Dynamics of humoral immunity to SARS-CoV-2 in the professionally homogeneous group of people over a two-year period of COVID-19 outbreak

Pomelova VG, Bychenkova TA, Bekman NI, Osin NS, Ishkov YuN, Styazhkin KK
About authors

State Research Institute of Biological Instrumentation of the Federal Medical Biological Agency, Moscow, Russia

Correspondence should be addressed: Vera G. Pomelova
Volokolamskoe shosse, 75, corp. 1, Moscow, 125424, Russia; ur.neercsonummi@avolemop.v

About paper

Acknowledgements: we would like to thank staff members of the State Research Institute of Biological Instrumentation: Kanaeva TA for carrying out immunochipbased analysis, Balaban AS for antigen printing with nanoplotter and immunochip preparation for analysis, Stadnik OB for management of the serum samples acquisition and testing using commercially available immunoassay kit.

Author contribution: Pomelova VG — concept, experimental design, manuscript writing; Bychenkova TA — management of immunochip-based immunochemistry studies, data processing; Bekman NI — statistical analysis, preparation of illustrations; Osin NS — providing technical assistance, data analysis and discussion, manuscript editing; Ishkov YuN, Styazhkin KK — data analysis and discussion, manuscript editing.

Compliance with ethical standards: the study was approved by the Ethics Committee of the State Research Institute of Biological Instrumentation (protocol № 4 dated June 09, 2021). The informed consent was submitted by all subjects.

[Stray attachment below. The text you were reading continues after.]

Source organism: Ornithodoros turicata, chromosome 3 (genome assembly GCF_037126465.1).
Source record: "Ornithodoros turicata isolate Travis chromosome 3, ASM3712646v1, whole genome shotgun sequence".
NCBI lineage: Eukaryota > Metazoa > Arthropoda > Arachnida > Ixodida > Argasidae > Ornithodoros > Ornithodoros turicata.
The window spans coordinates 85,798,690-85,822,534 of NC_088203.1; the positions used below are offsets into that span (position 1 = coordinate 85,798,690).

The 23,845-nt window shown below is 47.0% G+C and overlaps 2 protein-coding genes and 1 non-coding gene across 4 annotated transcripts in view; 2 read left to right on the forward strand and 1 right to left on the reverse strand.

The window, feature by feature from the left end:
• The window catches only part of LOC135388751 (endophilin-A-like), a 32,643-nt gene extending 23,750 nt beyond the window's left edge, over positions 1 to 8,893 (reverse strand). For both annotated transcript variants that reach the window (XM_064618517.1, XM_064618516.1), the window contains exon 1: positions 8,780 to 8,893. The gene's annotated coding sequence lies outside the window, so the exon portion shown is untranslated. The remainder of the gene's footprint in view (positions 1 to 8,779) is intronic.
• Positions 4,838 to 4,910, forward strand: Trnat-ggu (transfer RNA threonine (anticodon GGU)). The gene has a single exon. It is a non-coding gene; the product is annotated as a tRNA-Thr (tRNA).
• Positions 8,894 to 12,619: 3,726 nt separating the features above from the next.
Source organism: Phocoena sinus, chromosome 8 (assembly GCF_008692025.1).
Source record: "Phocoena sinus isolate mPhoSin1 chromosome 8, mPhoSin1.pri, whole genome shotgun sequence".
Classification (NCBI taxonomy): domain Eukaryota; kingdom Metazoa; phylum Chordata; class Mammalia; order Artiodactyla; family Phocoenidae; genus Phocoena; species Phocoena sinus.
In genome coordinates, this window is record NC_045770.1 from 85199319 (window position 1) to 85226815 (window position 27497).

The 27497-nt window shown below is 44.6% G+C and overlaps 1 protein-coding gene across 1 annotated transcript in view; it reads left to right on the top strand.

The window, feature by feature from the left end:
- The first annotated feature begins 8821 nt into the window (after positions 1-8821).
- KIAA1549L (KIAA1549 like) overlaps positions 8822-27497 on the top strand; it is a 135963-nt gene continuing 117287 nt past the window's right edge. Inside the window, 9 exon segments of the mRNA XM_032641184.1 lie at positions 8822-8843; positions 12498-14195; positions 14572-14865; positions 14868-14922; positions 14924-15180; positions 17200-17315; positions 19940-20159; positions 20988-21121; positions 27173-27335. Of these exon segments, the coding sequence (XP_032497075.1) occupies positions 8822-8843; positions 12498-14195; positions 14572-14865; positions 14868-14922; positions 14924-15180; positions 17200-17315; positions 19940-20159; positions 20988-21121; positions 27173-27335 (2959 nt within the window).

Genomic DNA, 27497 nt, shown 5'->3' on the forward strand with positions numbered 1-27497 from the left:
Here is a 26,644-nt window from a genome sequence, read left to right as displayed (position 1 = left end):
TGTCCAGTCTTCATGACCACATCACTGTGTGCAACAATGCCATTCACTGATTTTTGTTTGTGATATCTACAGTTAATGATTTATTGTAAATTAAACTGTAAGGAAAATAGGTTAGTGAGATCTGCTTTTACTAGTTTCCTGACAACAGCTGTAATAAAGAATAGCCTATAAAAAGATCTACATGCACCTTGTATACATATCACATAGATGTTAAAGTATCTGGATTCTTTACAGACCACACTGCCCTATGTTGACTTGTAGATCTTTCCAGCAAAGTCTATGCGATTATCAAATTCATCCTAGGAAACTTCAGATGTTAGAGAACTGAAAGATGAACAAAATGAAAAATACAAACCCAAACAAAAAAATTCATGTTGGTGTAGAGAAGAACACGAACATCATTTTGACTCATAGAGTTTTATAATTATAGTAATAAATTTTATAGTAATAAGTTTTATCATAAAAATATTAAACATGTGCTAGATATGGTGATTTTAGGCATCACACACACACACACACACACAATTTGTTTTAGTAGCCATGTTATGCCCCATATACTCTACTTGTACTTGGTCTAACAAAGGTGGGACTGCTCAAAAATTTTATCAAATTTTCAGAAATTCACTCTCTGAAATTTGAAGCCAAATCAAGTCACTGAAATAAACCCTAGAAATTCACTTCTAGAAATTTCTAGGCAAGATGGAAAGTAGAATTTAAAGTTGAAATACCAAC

Received: 2022-05-19 Accepted: 2022-06-04 Published online: 2022-06-16

It is important to control the levels of specific IgG against SARS-CoV-2 to ensure the timely monitoring of immunity in patients with COVID-19. Yet it is unclear what antibody levels protect against new infection and how long the protection is maintained. The study was aimed to assess the dynamic changes in the levels of IgG against SARS-CoV-2 by the two-year controlled observation. Healthy individuals (n = 70), COVID-19 survivors (n = 42), and people vaccinated with Sputnik V (n = 43) were enrolled. They were followed-up from April 2020 to April 2022. Serum IgG levels were defined (n = 312) using immunochip and the commercially available test system. Significance of differences was estimated using the Mann–Whitney U test for р ≤ 0.05. IgG levels in the disease survivors (median 97.1; 95% CI: 80–162 BAU/mL) and vaccinated individuals (103.1; 78–139 BAU/mL) were significantly higher than in healthy people (4.3; 4.1–4.5 BAU/mL). Intensity of immune response significantly increased after vaccination of the disease survivors (up to 1023; 657–1191 BAU/mL) or administration of booster dose to vaccinated individuals (413; 213–545 BAU/mL). In elderly convalescents (60+), IgG levels were significantly higher, and in vaccinated people these were significantly lower, than in people under the age of 60. IgG levels decreased faster in vaccinated individuals (after 3–4 months), than in the disease survivors, and stabilized at <100 BAU/mL in 60% of subjects within 5–9 months. Thus, intensity and duration of immune response in COVID-19 survivors and vaccinated people vary significantly depending on age, observation period, and additional vaccinations/revaccinations. Three cases of infection after full vaccination were reported over the entire follow-up period, including infection in a patient having a history of the disease and subsequent vaccination.

Keywords: IgG, COVID-19, SARS-CoV-2, patients, dynamics of immune response, age, Sputnik V vaccine, immunochip